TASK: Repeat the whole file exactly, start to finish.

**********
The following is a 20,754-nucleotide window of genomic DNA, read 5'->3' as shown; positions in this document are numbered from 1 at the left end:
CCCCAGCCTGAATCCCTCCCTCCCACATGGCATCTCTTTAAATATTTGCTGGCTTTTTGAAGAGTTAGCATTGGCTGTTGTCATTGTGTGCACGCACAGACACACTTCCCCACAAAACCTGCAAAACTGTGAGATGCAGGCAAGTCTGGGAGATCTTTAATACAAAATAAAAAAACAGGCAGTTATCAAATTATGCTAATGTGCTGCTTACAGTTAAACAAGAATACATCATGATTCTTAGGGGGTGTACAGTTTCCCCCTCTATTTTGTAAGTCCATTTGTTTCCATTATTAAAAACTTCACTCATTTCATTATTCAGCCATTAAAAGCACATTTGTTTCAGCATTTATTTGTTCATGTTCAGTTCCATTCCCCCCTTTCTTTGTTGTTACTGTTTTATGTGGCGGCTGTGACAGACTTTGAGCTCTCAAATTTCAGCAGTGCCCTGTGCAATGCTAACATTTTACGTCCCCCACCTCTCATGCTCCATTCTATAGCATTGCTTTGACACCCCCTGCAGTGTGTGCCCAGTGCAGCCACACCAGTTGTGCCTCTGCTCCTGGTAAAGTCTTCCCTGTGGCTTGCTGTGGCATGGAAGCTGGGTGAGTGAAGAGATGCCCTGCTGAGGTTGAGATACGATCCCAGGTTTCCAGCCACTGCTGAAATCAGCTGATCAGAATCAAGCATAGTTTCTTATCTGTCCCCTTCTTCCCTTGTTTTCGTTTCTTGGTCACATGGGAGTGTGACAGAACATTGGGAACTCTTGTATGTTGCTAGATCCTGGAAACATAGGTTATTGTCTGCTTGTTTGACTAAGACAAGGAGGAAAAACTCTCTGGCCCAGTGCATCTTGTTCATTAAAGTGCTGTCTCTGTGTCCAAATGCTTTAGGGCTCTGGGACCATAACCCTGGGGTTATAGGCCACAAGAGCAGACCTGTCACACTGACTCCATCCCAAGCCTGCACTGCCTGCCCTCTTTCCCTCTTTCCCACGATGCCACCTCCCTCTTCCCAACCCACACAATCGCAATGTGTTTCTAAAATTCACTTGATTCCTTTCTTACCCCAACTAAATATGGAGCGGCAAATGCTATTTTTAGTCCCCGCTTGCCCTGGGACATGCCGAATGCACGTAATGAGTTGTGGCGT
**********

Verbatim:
The following is a 20,754-nucleotide window of genomic DNA, read 5'->3' as shown; positions in this document are numbered from 1 at the left end:
CCCCAGCCTGAATCCCTCCCTCCCACATGGCATCTCTTTAAATATTTGCTGGCTTTTTGAAGAGTTAGCATTGGCTGTTGTCATTGTGTGCACGCACAGACACACTTCCCCACAAAACCTGCAAAACTGTGAGATGCAGGCAAGTCTGGGAGATCTTTAATACAAAATAAAAAAACAGGCAGTTATCAAATTATGCTAATGTGCTGCTTACAGTTAAACAAGAATACATCATGATTCTTAGGGGGTGTACAGTTTCCCCCTCTATTTTGTAAGTCCATTTGTTTCCATTATTAAAAACTTCACTCATTTCATTATTCAGCCATTAAAAGCACATTTGTTTCAGCATTTATTTGTTCATGTTCAGTTCCATTCCCCCCTTTCTTTGTTGTTACTGTTTTATGTGGCGGCTGTGACAGACTTTGAGCTCTCAAATTTCAGCAGTGCCCTGTGCAATGCTAACATTTTACGTCCCCCACCTCTCATGCTCCATTCTATAGCATTGCTTTGACACCCCCTGCAGTGTGTGCCCAGTGCAGCCACACCAGTTGTGCCTCTGCTCCTGGTAAAGTCTTCCCTGTGGCTTGCTGTGGCATGGAAGCTGGGTGAGTGAAGAGATGCCCTGCTGAGGTTGAGATACGATCCCAGGTTTCCAGCCACTGCTGAAATCAGCTGATCAGAATCAAGCATAGTTTCTTATCTGTCCCCTTCTTCCCTTGTTTTCGTTTCTTGGTCACATGGGAGTGTGACAGAACATTGGGAACTCTTGTATGTTGCTAGATCCTGGAAACATAGGTTATTGTCTGCTTGTTTGACTAAGACAAGGAGGAAAAACTCTCTGGCCCAGTGCATCTTGTTCATTAAAGTGCTGTCTCTGTGTCCAAATGCTTTAGGGCTCTGGGACCATAACCCTGGGGTTATAGGCCACAAGAGCAGACCTGTCACACTGACTCCATCCCAAGCCTGCACTGCCTGCCCTCTTTCCCTCTTTCCCACGATGCCACCTCCCTCTTCCCAACCCACACAATCGCAATGTGTTTCTAAAATTCACTTGATTCCTTTCTTACCCCAACTAAATATGGAGCGGCAAATGCTATTTTTAGTCCCCGCTTGCCCTGGGACATGCCGAATGCACGTAATGAGTTGTGGCGT